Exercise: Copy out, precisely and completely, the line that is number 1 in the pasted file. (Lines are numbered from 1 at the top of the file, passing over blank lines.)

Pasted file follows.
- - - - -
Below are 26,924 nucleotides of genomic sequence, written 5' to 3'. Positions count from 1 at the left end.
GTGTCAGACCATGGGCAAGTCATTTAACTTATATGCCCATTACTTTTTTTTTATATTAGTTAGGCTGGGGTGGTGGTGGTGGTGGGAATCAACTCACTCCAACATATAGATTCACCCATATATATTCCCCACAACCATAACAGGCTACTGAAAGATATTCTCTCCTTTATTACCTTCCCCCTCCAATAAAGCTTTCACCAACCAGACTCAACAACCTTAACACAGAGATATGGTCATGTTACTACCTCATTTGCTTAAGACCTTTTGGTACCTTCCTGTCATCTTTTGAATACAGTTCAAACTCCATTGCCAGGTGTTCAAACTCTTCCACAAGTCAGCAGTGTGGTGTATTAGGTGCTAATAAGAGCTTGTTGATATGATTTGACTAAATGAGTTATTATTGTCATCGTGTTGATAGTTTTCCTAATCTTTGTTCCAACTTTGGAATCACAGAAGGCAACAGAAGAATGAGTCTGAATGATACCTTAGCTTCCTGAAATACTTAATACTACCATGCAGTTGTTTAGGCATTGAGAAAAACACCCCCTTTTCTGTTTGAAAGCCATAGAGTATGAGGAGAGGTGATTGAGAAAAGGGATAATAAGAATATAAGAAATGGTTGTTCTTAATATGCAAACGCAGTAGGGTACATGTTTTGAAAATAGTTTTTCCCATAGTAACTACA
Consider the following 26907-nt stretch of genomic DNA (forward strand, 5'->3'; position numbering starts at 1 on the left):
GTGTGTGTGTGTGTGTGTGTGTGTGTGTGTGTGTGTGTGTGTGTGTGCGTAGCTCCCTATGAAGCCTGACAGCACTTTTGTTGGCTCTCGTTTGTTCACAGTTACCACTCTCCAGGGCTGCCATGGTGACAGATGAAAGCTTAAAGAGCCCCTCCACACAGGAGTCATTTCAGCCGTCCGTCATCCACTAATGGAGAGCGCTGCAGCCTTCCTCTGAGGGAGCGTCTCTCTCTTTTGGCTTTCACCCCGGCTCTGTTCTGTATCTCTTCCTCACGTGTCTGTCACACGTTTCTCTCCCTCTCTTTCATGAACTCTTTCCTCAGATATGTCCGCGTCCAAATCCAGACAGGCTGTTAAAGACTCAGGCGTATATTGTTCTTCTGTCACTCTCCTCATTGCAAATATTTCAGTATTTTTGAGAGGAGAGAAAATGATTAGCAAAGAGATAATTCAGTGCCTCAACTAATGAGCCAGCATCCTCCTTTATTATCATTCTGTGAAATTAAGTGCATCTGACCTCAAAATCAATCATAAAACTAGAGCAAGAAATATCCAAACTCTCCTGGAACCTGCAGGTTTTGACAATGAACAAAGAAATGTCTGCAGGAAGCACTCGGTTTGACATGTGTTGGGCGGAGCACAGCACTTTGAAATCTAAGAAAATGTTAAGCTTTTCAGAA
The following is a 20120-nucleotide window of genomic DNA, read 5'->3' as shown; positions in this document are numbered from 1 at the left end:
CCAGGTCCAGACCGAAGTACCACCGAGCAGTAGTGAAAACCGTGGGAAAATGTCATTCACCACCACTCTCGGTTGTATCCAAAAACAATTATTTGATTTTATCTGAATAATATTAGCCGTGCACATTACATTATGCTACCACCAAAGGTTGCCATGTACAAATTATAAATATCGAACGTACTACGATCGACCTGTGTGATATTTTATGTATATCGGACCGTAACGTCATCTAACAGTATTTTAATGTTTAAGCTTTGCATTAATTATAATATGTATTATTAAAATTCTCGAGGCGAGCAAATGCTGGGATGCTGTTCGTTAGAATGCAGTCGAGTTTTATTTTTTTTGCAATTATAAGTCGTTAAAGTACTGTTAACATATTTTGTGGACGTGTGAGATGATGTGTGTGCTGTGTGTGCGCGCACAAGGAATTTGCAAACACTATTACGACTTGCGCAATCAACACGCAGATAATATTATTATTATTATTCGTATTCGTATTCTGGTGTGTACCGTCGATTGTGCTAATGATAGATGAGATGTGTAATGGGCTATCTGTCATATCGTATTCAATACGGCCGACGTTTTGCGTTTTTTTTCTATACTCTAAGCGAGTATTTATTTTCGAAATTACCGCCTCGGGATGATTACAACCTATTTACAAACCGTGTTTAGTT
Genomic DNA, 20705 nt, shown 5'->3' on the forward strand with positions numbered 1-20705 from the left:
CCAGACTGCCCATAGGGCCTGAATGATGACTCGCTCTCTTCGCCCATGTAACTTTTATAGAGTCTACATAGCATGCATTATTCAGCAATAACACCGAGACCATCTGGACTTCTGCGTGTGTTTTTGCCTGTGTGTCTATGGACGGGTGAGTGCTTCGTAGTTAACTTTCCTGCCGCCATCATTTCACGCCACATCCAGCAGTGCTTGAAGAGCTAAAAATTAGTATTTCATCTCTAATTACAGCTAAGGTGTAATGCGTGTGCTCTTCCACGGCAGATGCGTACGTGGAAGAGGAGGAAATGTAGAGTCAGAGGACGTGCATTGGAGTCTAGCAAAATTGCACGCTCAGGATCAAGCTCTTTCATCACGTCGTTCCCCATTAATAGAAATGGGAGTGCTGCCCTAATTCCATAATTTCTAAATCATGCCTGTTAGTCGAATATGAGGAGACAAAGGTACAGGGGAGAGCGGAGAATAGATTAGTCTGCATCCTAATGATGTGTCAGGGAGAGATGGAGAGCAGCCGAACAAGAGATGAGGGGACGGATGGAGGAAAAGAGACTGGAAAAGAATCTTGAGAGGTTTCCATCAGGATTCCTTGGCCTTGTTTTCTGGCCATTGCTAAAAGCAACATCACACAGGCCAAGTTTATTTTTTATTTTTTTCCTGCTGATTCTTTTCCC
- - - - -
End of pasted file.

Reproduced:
Below are 26,924 nucleotides of genomic sequence, written 5' to 3'. Positions count from 1 at the left end.